Anastasia on Broadway: A Journey to the Past Worth Taking
It’s a journey to the past in the newest musical to open on Broadway. Anastasia, based on the 1997 animated film from Fox, has been reimagined onstage. It’s the story of Anya, an orphan in 1920s St. Petersburg yearning to discover her lost family. She encounters two men—ex-aristocrat Vlad and the strapping conman Dmitri—who convince her she just might be Anastasia, the Romanov duchess rumored to have survived the Russian Revolution. Together, they flee to Paris, where they hope to present Anya to the exiled Dowager Empress, Anastasia’s grandmother, who happens to be offering a reward to anyone who finds her granddaughter.
How does the musical Anastasia on Broadway compare to the 1997 film? The Knickerbocker team went to a preview performance to find out, and we weren’t disappointed. Almost all of our favorite aspects of the cartoon made it into the musical, and there’s been significant restructuring of the plot. Here’s what we loved about Anastasia on Broadway.
Less Fantastical, More Mature
The wizard Rasputin and his lackey, an inane talking bat, are gone, but not missed in the new musical. Removing the fantastical aspect of plot line makes Anastasia on Broadway a much more mature story than the film. Conflict now comes in the form of Gleb, a Leninist officer tasked with preventing any “Anastasias” to publicly reappear. His character allows the musical to take a (slightly) more critical look at the Romanovs’ troubled rule. And while audiences may miss Rasputin’s song “In the Dark of the Night,” they likely won’t miss him. The absence of such a ridiculous villain vastly improves the overall plot. So too does the addition of Gleb’s character. Not a villain, more of an antihero, he is struggling with his own demons in the new Russia.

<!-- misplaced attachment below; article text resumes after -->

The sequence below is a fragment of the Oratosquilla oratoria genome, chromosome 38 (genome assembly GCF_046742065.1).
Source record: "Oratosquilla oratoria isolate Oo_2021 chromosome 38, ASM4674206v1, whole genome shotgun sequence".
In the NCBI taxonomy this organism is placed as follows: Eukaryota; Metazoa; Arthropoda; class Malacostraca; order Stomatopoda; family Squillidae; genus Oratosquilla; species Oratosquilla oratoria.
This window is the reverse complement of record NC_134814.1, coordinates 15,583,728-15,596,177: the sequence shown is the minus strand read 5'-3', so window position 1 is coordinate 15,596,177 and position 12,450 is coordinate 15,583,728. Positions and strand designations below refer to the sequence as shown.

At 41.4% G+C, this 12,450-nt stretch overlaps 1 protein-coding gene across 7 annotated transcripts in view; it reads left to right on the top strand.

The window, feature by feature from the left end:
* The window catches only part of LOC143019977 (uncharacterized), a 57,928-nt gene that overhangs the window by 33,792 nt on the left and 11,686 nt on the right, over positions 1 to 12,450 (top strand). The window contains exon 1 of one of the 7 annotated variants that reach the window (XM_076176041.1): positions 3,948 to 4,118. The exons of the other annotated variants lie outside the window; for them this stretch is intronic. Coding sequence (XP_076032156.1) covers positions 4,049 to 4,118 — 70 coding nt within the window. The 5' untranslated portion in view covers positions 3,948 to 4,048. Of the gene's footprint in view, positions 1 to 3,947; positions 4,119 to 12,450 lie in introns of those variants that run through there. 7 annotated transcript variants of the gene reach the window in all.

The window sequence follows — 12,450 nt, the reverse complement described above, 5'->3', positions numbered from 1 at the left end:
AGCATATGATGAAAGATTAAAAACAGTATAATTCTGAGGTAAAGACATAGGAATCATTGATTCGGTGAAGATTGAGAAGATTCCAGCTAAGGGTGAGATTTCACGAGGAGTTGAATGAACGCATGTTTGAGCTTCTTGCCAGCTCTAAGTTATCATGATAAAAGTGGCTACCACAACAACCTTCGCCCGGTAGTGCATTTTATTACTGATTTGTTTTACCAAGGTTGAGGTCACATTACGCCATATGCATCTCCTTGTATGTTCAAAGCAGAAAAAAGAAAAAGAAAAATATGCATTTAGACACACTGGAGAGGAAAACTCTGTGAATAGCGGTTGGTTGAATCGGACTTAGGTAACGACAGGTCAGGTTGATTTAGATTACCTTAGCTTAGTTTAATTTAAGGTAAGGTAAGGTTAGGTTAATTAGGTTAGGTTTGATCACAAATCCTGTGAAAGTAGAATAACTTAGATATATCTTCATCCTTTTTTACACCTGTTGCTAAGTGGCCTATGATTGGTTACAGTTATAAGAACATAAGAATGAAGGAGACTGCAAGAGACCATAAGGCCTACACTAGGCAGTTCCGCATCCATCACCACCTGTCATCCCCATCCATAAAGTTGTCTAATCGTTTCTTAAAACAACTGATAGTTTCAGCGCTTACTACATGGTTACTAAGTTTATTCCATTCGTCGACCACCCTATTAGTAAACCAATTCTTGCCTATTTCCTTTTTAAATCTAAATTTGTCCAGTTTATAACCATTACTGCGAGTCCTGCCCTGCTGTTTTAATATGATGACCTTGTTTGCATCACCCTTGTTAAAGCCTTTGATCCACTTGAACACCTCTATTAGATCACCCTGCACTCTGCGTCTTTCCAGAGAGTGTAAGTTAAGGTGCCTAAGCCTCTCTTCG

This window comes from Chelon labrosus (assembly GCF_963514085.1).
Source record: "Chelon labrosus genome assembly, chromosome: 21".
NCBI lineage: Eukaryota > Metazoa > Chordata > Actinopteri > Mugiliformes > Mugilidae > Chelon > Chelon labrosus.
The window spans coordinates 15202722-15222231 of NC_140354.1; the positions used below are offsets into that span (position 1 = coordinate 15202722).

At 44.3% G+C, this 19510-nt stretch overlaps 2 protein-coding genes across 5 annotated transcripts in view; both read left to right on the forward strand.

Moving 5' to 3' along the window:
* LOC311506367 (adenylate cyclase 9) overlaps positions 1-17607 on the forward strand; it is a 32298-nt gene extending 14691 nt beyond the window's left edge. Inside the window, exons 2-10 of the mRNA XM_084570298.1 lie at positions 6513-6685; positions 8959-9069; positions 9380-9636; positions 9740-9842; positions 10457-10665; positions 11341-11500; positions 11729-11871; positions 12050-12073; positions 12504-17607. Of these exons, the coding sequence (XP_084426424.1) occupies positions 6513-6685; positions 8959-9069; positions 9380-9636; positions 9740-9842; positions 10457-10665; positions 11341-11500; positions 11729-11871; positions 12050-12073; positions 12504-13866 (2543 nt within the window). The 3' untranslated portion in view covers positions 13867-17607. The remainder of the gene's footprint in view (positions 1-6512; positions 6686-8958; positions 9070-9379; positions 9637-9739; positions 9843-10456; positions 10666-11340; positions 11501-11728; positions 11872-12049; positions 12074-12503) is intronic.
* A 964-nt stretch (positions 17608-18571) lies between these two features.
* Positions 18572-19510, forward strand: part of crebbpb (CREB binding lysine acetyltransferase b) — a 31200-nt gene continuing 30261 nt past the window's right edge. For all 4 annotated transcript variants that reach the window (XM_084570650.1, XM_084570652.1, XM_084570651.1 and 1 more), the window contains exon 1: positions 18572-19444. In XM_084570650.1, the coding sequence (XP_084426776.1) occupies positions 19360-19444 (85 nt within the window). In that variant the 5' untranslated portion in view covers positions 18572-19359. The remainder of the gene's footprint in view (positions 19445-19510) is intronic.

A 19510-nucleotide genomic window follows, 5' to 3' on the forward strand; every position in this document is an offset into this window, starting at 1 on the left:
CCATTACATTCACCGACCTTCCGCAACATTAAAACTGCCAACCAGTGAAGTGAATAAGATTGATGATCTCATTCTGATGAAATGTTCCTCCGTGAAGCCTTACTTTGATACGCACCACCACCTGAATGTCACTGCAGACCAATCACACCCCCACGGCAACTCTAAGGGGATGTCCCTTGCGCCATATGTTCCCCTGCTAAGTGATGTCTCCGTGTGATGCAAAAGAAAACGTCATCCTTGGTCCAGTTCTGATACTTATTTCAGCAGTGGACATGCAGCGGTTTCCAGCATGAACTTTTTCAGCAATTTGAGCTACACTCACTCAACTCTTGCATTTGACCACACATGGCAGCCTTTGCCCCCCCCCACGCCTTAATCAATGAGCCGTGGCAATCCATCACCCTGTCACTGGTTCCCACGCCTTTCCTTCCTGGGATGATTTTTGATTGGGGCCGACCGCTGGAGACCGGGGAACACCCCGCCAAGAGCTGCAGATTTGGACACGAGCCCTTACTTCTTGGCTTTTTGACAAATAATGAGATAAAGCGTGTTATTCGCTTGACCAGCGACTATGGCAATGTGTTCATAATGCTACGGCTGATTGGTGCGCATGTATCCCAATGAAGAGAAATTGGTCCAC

The musical team behind Tony-winning Ragtime wrote the 1997 music, and they joined forces again for the musical’s new songs. Favorites include Anya’s yearning ballad “In My Dreams,” Dmitri’s “My Petersburg,” and their lovely duet “In a Crowd of Thousands.” But the showstopper is the hilarious “Land of Yesterday.” Countess Lily, the Dowager Empress’s lady in waiting takes center stage for this song. While Anya’s trying to discover her past, the countess and her fellow exiled Russian nobles, are stuck in it.
“Journey to the Past” and other familiar tunes
“Journey to the Past,” “Once Upon a December,” and “A Rumor in St. Petersburg”…the hits from 1997 are still here, albeit reordered and rejiggered to match the new plotlines. Even Rasputin’s “In the Dark of the Night” makes a cameo appearance, popping up as the melody in a new song.
Apparently Meg Ryan and John Cusack weren’t available. Not a problem. Christy Altomare and Derek Klena excel as Anya and Dmitri, with soaring, beautiful voices and expressive faces. Altomare’s been on Broadway as Sophie in Mamma Mia, and you’ve maybe seen Derek in Wicked or Bridges of Madison County. Other Broadway veterans in the cast include the luminous Mary Beth Peil as the Dowager Empress, John Bolton as Vlad, and Caroline O’Conner—previously Velma in Chicago alongside Billy Zane, and Roxanne in the film Moulin Rouge next to Nicole Kidman—as Countess Lily.
When the curtain lifted, revealing a computerized backdrop with snowflakes falling outside the Romanov’s St. Petersburg palace, we admittedly became nervous. Can a digital backdrop ever not come off as tacky? In Anastasia on Broadway, the answer is a resounding yes. Train rides, winter weather, and a ride up to the top of the Eiffel Tower were dynamic, surprisingly realistic and—even more surprisingly—beautiful.
Anastasia on Broadway is now playing at the Broadhurst Theater. Stop by The Knickerbocker’s Charlie Palmer at The Knick for dinner before the show, or for a White Russian at St. Cloud after.